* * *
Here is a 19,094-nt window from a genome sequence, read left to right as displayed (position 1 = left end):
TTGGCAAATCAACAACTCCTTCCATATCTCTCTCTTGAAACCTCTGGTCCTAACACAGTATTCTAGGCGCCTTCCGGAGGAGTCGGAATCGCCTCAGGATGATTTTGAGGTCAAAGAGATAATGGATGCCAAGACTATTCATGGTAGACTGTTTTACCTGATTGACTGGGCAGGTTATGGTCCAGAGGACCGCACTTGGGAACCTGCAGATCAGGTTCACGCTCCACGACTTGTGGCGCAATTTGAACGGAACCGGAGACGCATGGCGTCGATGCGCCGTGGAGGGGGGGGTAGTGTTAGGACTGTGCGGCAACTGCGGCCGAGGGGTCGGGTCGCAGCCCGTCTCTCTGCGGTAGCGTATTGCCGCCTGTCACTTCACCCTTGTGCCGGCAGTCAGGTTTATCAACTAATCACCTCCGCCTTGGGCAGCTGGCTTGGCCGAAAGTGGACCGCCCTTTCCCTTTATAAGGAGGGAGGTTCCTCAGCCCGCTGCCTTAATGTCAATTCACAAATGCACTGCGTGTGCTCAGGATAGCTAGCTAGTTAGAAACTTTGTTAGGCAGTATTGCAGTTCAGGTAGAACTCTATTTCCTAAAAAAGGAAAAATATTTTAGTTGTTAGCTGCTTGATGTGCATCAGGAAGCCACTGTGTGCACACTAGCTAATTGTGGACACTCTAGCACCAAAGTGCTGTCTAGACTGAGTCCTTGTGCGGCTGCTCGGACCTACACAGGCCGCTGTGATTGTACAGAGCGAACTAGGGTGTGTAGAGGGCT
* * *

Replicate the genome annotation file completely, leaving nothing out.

Here is a 19,094-nt window from a genome sequence, read left to right as displayed (position 1 = left end):
TTGGCAAATCAACAACTCCTTCCATATCTCTCTCTTGAAACCTCTGGTCCTAACACAGTATTCTAGGCGCCTTCCGGAGGAGTCGGAATCGCCTCAGGATGATTTTGAGGTCAAAGAGATAATGGATGCCAAGACTATTCATGGTAGACTGTTTTACCTGATTGACTGGGCAGGTTATGGTCCAGAGGACCGCACTTGGGAACCTGCAGATCAGGTTCACGCTCCACGACTTGTGGCGCAATTTGAACGGAACCGGAGACGCATGGCGTCGATGCGCCGTGGAGGGGGGGGTAGTGTTAGGACTGTGCGGCAACTGCGGCCGAGGGGTCGGGTCGCAGCCCGTCTCTCTGCGGTAGCGTATTGCCGCCTGTCACTTCACCCTTGTGCCGGCAGTCAGGTTTATCAACTAATCACCTCCGCCTTGGGCAGCTGGCTTGGCCGAAAGTGGACCGCCCTTTCCCTTTATAAGGAGGGAGGTTCCTCAGCCCGCTGCCTTAATGTCAATTCACAAATGCACTGCGTGTGCTCAGGATAGCTAGCTAGTTAGAAACTTTGTTAGGCAGTATTGCAGTTCAGGTAGAACTCTATTTCCTAAAAAAGGAAAAATATTTTAGTTGTTAGCTGCTTGATGTGCATCAGGAAGCCACTGTGTGCACACTAGCTAATTGTGGACACTCTAGCACCAAAGTGCTGTCTAGACTGAGTCCTTGTGCGGCTGCTCGGACCTACACAGGCCGCTGTGATTGTACAGAGCGAACTAGGGTGTGTAGAGGGCT